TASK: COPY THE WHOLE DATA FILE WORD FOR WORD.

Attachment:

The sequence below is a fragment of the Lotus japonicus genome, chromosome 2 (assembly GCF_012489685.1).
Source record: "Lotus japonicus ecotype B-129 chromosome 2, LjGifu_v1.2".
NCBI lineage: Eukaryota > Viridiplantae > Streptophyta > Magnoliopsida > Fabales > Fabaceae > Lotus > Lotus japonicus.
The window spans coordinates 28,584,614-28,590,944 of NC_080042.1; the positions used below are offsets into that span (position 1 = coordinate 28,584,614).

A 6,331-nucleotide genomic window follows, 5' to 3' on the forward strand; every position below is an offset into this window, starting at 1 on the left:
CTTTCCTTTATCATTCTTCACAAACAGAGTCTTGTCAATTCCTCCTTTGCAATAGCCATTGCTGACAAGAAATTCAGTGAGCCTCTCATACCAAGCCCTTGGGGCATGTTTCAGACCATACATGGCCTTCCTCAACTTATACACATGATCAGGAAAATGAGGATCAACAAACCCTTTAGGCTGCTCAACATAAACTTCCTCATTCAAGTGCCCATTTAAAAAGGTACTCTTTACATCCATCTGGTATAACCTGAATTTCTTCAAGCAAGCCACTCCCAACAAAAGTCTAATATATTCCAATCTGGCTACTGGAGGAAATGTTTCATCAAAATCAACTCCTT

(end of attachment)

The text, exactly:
The sequence below is a fragment of the Lotus japonicus genome, chromosome 2 (assembly GCF_012489685.1).
Source record: "Lotus japonicus ecotype B-129 chromosome 2, LjGifu_v1.2".
NCBI lineage: Eukaryota > Viridiplantae > Streptophyta > Magnoliopsida > Fabales > Fabaceae > Lotus > Lotus japonicus.
The window spans coordinates 28,584,614-28,590,944 of NC_080042.1; the positions used below are offsets into that span (position 1 = coordinate 28,584,614).

A 6,331-nucleotide genomic window follows, 5' to 3' on the forward strand; every position below is an offset into this window, starting at 1 on the left:
CTTTCCTTTATCATTCTTCACAAACAGAGTCTTGTCAATTCCTCCTTTGCAATAGCCATTGCTGACAAGAAATTCAGTGAGCCTCTCATACCAAGCCCTTGGGGCATGTTTCAGACCATACATGGCCTTCCTCAACTTATACACATGATCAGGAAAATGAGGATCAACAAACCCTTTAGGCTGCTCAACATAAACTTCCTCATTCAAGTGCCCATTTAAAAAGGTACTCTTTACATCCATCTGGTATAACCTGAATTTCTTCAAGCAAGCCACTCCCAACAAAAGTCTAATATATTCCAATCTGGCTACTGGAGGAAATGTTTCATCAAAATCAACTCCTT